Wednesday, January 20, 2010

Why breastfeed in public

A friend of mine had glossed over a study she had read about primates not knowing how to suckle their young if they had never been around other primate mothers suckling their young before they gave birth. I went on a search for that study because, quite frankly, I think its truth extends into the human family too.

It says in part ;

Primates are, generally speaking, an exception to the general rule of easy nursing. A study of infant-mother long-tailed macaque monkeys showed that they use the same oral nursing motions as other mammals (i.e., suction - German et al., 1992). Yet most primates appear to require a period of leaning in order to successfully nurse their offspring as compared to other mammals (Smith, 2005). Hrdy (1999) has proposed that this learning may be a trade-off between the reliability of innate behaviors and the flexible power of a learning brain. Data from isolated primates provide evidence that without observing or experience nursing, monkeys face a strong likelyhood of failing to nurse succesfully (Abello & Fernandez, 2003 ;  Harlow & Harlow, 1962)

This could well explain why today women just don't 'know' anymore about breastfeeding. The reason for the majority of doubt amidst new mothers' ability to nurse their young is partly to blame on never having been 'exposed' to it when they were young, growing up, or on a daily basis. You know how when you hear a story, and over some years of not having heard it anymore, you tend to forget bits if not, whole chunks of the story. Although breastfeeding is natural, and instinctual, because of it fading into the minority, it has become 'instructional'. We need books, workshops, seminars, classes, and not to mention support groups.

So what should breastfeeding mothers do? Just what a lot of people object to. Nurse in Public. Anywhere, anytime. You'll be doing other young women, children, mothers to be, a big favor


  1. Honestly, one of the main reasons I breastfeed in public with absolutely no cover is because I think it helps other women. I am happy to take one for the team - and I'd really hate to be the person who tried to tell me I couldn't because they'd have NO idea who they're dealing with. I'm not one of those quiet moms who'd leave the store crying, that's for sure! I'd be rattling off state law and calling lawyers immediately!

  2. It's very important for young girls to see breastfeeding and to normalize it. I recall a little girl who saw me nurse one of my babies at a children's sporting event. She was so full of questions! She'd never seen that before! I just explained that I was feeding my baby milk that my body makes. She was in awe! That moment has always stuck with me.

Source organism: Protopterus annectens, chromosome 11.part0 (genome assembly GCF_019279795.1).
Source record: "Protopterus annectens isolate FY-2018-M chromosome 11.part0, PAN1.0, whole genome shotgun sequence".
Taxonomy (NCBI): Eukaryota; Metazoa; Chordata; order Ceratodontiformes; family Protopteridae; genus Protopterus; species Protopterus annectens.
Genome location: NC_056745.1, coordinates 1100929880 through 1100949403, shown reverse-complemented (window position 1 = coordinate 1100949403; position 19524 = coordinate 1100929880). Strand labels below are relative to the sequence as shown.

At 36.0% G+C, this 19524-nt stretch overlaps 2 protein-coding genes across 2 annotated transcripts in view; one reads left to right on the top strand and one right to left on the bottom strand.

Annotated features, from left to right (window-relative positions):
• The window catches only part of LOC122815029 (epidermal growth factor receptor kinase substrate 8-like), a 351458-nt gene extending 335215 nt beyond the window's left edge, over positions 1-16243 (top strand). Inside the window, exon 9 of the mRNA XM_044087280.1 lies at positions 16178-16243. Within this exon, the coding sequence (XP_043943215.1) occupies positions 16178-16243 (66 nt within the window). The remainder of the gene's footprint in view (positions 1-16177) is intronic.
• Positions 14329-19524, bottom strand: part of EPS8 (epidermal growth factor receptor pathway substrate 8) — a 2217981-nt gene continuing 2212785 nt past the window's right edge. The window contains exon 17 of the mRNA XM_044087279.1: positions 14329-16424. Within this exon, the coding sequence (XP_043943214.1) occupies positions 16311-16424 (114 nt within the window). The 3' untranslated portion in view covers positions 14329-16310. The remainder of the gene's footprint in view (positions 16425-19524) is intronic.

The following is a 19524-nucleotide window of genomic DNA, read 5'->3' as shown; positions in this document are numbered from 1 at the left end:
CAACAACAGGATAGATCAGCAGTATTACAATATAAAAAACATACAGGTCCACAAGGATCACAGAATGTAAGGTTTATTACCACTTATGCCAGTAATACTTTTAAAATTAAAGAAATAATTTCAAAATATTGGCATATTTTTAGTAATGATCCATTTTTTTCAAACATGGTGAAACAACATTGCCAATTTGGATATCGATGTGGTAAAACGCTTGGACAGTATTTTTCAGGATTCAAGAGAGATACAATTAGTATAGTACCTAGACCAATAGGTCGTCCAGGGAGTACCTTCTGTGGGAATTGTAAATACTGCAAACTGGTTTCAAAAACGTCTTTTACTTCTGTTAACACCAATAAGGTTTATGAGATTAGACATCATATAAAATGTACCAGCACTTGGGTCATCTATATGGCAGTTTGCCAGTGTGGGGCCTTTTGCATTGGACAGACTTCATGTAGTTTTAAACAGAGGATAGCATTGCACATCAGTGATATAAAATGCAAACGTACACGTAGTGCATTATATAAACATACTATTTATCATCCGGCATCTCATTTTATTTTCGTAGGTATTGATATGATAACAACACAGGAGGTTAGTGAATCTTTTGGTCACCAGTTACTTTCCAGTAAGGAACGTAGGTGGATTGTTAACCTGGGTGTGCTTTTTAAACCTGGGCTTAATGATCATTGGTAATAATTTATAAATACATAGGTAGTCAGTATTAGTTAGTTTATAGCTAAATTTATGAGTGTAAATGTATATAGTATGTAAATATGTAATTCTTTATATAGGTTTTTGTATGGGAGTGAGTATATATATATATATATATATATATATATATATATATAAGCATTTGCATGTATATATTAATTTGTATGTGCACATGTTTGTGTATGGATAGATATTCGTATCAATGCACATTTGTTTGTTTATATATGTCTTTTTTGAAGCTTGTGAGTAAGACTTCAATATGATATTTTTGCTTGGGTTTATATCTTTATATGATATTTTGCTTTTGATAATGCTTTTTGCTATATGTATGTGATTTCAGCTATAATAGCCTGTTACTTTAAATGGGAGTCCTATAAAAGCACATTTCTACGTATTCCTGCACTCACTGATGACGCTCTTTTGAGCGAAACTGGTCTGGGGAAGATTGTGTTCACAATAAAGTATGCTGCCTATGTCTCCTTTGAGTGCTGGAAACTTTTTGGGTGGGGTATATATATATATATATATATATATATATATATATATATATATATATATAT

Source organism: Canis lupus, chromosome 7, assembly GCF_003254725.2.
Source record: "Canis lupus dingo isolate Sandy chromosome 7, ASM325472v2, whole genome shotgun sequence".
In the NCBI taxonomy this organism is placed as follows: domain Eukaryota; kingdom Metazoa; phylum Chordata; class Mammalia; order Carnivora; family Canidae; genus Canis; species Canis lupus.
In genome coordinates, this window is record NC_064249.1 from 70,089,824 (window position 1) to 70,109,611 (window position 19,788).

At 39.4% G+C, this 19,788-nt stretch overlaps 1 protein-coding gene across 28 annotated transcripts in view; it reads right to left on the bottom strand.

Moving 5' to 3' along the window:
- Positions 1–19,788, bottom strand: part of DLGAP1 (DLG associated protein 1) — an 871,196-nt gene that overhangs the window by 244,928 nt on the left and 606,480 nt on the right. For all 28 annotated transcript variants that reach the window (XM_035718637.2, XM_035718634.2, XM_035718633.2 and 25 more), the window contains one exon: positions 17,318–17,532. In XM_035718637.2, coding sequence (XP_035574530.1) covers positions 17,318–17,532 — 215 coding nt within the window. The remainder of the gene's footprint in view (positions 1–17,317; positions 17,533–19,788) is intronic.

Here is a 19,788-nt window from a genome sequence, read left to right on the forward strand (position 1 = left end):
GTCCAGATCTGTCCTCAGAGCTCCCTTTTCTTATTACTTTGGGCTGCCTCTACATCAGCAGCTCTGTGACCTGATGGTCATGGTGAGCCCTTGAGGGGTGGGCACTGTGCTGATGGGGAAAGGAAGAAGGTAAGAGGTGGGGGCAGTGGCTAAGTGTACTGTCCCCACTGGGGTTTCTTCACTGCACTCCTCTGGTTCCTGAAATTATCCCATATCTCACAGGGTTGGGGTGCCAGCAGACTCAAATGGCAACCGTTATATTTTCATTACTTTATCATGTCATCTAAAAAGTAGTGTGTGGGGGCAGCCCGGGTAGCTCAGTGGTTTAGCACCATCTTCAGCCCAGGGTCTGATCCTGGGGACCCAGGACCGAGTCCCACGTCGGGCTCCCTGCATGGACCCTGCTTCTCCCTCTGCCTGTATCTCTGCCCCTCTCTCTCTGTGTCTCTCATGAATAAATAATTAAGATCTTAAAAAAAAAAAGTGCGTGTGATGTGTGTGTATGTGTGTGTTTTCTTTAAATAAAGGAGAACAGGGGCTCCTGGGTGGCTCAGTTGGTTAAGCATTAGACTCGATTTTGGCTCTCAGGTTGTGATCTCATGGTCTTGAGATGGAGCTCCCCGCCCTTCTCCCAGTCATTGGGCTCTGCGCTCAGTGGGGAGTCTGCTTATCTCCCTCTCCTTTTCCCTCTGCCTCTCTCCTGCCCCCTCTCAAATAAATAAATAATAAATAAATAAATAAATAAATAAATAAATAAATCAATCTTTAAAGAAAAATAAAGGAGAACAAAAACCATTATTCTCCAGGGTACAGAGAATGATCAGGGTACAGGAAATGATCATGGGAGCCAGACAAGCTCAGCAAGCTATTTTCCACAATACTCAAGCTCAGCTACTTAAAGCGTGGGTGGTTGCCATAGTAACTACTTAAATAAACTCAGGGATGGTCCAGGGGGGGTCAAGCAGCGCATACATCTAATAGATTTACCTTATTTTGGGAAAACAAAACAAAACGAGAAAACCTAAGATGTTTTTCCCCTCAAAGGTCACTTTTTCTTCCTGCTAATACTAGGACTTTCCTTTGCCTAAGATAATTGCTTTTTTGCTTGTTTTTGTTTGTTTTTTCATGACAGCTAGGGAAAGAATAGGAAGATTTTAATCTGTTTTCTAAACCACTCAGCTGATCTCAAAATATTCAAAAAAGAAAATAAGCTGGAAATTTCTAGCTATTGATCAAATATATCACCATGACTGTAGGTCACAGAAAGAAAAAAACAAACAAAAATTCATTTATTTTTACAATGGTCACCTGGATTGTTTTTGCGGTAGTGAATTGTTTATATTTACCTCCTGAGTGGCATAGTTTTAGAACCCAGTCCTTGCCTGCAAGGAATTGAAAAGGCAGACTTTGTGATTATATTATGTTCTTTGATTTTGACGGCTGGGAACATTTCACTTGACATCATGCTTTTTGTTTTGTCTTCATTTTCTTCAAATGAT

A niece of mine was visiting shortly after the home birth of my fourth child. This niece lives far away and had though she has fantastic parents, had never been exposed to natural birth,midwifery, AP parenting or breastfeeding. While she was there, I received a copy of a natural family magazine that had a close up picture of a breastfeeding infant on the cover. I put this magazine on my counter wondering what she would think about it.....that launched many conversations and that niece is currently in school to be a midwife!

  3. I completely agree! I always breastfeed in public. It is very important for the generations to come to see that breastfeeding is normal. Thanks :)

  4. I recently came accross your blog and have been reading along. I thought I would leave my first comment. I dont know what to say except that I have enjoyed reading. Nice blog. I will keep visiting this blog very often.


  5. This is so true! Both about breastfeeding needing to be learned and about the need for more breastfeeding in public. I was nursing in public almost 17 years ago, before there were any laws about it. Interestinly, it seems to have become more of an issue in recent years than it was then.

    I was a breastfeeding counselor for many years. I can clearly remember one of the first moms I did "hands on" helping with. She was having a lot of pain and her baby was not nursing well. When I saw her nurse, I had her make some very tiny adjustments to how she was holding her baby--very subtle, nothing I could have described to her over the phone and nothing that someone who had not seen breastfeeding would have been aware of! This was not stuff you could learn from a book, but rather from years of experience seeing babies at the breast. She had been suffering for a month, and in less than 2 hours she was nursing pain free and never had any more problems.

    In a breastfeeding culture, new mothers are surrounded by women who know how to nurse and who can help them. Plus, they have grown up seeing babies being nursed so know what it is supposed to look like. we need to get back to that. Breastfeeding is a baby's birthright and should not be denied because of some people's personal hangups.

  6. What a great post! I really like Sarah Blaffer Hrdy's book "Mother Nature" it is just so fascinating. I definitely think the primates provide a good example for this. :)